Dance had been a much-loved hobby for 57-year-old Susan Avery since she was in her teens. So, when she saw an ad for tryouts for the Brooklyn Cyclone’s minor league baseball team cheer squad and dance team, she thought, Why not?
“Dozens of hopefuls showed up — all 18 to 22 years old. It was a bit intimidating,” Susan admits to Woman’s World. “But I made the team! I couldn’t believe it. It was really a thrill!”
Susan worked hard to learn the routines and put her heart into every performance. So, she was shocked when some mean-spirited people began ridiculing her on social media. You’re too old to be dancing in public! critics wrote.
“I was mortified, but I didn’t want to hide,” Susan shares. So despite the criticism she persevered and performed with the Brooklyn Cyclones for two full seasons.
Susan’s daughter, Natalie, now 28, inspired by her mom’s ability to rise above the nay-sayers challenged her one day at dinner: “Mom, why don’t you start your own dance team for older people?”
Hmm, interesting idea, Susan thought, and feeling inspired, she did just that.
Combining passion and pep
Susan, who’d had a career in journalism and is now a high school teacher, decided to embrace her age and find others who shared her belief that “old” isn’t a bad word. She placed ads calling for people to audition for a new senior dance team.
And in 2019, after accepting most dancers who auditioned, the Pacemakers Dance Team, based in greater New York City, was born.
Members, which include a few males, are all at least 60, and some are as old as their mid-80s. They come from all walks of life. But the approximately 40 Pacemakers are all longtime dancers — most hobbyists and some retired professionals.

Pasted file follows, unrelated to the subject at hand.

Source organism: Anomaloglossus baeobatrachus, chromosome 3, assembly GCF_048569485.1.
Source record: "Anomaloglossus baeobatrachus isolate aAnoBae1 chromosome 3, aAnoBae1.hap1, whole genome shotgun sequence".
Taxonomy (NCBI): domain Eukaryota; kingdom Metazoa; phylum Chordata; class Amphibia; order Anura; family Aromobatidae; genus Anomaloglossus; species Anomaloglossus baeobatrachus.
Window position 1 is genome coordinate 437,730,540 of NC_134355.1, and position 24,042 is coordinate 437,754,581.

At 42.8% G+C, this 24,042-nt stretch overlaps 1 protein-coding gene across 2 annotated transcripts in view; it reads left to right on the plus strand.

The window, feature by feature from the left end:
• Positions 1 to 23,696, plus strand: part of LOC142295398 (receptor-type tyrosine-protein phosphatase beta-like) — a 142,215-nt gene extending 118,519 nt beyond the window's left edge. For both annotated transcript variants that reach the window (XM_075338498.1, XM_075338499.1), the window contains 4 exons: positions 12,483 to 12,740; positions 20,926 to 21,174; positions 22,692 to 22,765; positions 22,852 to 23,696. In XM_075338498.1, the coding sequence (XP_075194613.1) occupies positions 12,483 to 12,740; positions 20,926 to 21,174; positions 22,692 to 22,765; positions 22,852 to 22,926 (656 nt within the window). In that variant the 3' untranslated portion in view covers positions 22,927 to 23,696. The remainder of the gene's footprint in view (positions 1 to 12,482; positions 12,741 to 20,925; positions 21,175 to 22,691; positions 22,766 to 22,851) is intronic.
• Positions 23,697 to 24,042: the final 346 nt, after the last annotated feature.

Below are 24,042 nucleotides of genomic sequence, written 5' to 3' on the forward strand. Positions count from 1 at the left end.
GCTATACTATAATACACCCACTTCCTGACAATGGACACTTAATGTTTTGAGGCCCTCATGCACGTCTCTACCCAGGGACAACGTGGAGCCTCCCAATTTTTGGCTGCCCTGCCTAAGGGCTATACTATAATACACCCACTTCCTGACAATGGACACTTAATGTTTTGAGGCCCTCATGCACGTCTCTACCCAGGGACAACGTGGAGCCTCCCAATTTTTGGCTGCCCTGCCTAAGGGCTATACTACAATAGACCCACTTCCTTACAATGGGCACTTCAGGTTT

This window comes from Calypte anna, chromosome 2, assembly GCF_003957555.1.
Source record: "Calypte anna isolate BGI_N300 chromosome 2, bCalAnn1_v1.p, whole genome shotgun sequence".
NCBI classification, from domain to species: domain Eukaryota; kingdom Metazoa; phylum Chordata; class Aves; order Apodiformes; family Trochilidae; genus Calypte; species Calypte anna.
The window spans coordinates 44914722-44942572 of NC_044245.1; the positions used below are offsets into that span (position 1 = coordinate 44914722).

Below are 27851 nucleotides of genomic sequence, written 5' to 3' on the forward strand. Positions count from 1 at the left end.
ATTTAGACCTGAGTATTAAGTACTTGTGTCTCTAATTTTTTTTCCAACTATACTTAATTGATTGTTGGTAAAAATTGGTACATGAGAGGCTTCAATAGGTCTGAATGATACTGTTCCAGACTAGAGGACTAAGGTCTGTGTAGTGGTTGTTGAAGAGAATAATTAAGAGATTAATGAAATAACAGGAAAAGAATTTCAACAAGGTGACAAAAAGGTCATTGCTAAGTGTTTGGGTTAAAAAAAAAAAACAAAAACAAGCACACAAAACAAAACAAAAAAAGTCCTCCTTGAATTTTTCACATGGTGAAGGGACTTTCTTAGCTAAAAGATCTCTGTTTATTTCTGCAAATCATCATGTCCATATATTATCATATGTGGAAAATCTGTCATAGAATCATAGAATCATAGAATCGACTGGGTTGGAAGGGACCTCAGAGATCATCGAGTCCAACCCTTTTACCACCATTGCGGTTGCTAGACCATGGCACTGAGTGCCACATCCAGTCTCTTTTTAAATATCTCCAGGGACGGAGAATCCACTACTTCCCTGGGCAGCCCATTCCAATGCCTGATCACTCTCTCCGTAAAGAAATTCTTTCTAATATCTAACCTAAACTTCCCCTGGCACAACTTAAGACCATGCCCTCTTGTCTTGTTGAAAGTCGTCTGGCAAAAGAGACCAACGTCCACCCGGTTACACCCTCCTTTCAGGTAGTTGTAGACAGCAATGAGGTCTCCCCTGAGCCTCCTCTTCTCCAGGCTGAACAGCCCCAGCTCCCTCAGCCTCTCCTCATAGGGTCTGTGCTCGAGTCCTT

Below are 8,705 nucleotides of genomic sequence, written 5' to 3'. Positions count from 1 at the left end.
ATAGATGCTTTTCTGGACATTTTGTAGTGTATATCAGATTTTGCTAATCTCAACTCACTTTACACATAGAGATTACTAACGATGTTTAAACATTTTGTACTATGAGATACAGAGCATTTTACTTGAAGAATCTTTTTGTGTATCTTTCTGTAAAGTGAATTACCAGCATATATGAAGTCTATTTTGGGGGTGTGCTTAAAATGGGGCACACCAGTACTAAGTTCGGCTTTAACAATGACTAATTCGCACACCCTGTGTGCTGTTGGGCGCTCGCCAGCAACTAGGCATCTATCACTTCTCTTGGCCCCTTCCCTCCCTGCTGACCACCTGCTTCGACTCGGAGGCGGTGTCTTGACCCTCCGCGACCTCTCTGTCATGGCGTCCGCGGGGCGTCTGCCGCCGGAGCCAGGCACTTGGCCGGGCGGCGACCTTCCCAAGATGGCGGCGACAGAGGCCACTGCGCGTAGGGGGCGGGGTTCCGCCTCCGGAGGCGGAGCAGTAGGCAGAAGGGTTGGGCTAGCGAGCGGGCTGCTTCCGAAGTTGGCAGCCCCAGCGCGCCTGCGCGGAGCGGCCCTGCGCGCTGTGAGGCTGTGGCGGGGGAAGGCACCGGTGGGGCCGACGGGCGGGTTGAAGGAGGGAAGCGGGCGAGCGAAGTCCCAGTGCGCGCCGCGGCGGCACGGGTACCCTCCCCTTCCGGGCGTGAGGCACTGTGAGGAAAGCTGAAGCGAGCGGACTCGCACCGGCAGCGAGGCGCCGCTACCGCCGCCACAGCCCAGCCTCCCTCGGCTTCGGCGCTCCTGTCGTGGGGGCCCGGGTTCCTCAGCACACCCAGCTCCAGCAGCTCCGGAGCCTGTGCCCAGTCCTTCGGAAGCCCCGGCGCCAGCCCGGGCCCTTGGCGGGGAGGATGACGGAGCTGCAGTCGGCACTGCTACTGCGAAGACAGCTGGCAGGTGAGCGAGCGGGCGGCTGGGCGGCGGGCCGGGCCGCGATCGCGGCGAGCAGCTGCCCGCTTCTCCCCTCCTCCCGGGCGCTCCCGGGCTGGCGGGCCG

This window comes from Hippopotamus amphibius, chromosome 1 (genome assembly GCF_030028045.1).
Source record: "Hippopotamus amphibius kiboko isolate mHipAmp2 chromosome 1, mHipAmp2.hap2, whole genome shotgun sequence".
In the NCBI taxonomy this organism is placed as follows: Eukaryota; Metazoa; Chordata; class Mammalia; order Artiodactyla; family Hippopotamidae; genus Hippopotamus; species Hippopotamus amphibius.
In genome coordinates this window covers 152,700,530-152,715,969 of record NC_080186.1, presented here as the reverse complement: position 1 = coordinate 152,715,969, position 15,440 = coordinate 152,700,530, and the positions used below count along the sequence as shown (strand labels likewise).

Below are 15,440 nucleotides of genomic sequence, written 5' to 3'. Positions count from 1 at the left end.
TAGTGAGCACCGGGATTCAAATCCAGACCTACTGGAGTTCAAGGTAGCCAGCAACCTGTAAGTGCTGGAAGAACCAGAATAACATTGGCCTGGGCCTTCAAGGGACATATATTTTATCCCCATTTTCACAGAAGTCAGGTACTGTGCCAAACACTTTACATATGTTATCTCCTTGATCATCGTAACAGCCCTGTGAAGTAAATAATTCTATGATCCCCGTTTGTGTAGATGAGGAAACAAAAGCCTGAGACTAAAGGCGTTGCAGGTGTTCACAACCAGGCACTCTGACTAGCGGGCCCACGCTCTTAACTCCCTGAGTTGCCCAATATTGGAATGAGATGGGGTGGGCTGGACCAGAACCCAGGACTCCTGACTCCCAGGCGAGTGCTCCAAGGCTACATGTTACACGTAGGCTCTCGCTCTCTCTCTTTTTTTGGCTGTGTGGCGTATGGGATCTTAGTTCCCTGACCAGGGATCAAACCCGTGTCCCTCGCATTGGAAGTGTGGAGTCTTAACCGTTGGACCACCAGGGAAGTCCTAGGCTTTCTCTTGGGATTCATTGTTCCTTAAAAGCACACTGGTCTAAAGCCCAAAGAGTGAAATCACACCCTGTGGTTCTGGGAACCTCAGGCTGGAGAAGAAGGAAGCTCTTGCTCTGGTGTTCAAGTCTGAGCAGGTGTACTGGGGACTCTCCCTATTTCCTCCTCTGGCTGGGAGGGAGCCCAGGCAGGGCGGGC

Age is just a number in a senior dance team
Dancers are bold and proud about their ages — the backs of their shirts even boast their birth years. They all also have playful nicknames: Susan is “Chief Heart Murmur.”
Every Saturday for three hours, the Pacemakers hold challenging but laughter-filled rehearsals, and they do about two performances a month at sporting events, along with community festivals, parades, conferences and more. In a full circle moment, one of their first performances was at a Brooklyn Cyclone’s game. The Pacemakers got a standing ovation, and now they perform at the games regularly.
Word of the group spread, and they began getting regular requests to perform all around the country, and having recently gained nonprofit status, the Pacemakers are able to apply for grants allowing them to afford to travel. When they do travel to another city, they put out a call in advance, inviting local seniors to come to the event and dance with them.
No matter where they dance, the senior team members dance with pep and passion to songs beginning in the 1940s era to the modern day, dazzling — and inspiring — fans.
I watched you and it’s making me go back to the gym! people say.
If you can do it, I feel I can do it, too.
It’s a beautiful thing.
A life-changing experience no one expected
For Susan, one of the best things about the Pacemakers is the effect on its members. Phyllis Bogart, a 76-year-old Pacemaker from Long Island, joined last year, and it’s been an amazing experience.
“For a senior person to have the opportunity to do so many new things is wonderful; it’s life changing,” says Phyllis, a lifelong dance hobbyist. “I always say the dance floor is one of my happy places.”
“I think it’s the greatest thing in the world. Dancing helps with physical health and mental agility,” says Heather Van Arsdel, of Upstate New York. A longtime professional dancer and former dancer for the New York Knicks, Heather, Susan says, linked arms with her to start the Pacemakers and she continues to collaborate with her on choreography for the team. “You age only when you stop living,” Heather says.
Exactly, says Susan, now 63. “We want seniors to know that you can be a healthy senior. You don’t have to climb Mt. Everest. Just keep moving your body.”
For Susan, there is simply no room for shame or self-consciousness about age in The Pacemakers. “With us, there is no expiration date. We are very loud and proud. ‘Old’ is actually not an insult to us; it’s a badge of honor and it’s aspirational. If somebody calls me old, I say, ‘Thank you!’ I am old and I’m proud that I got here.”
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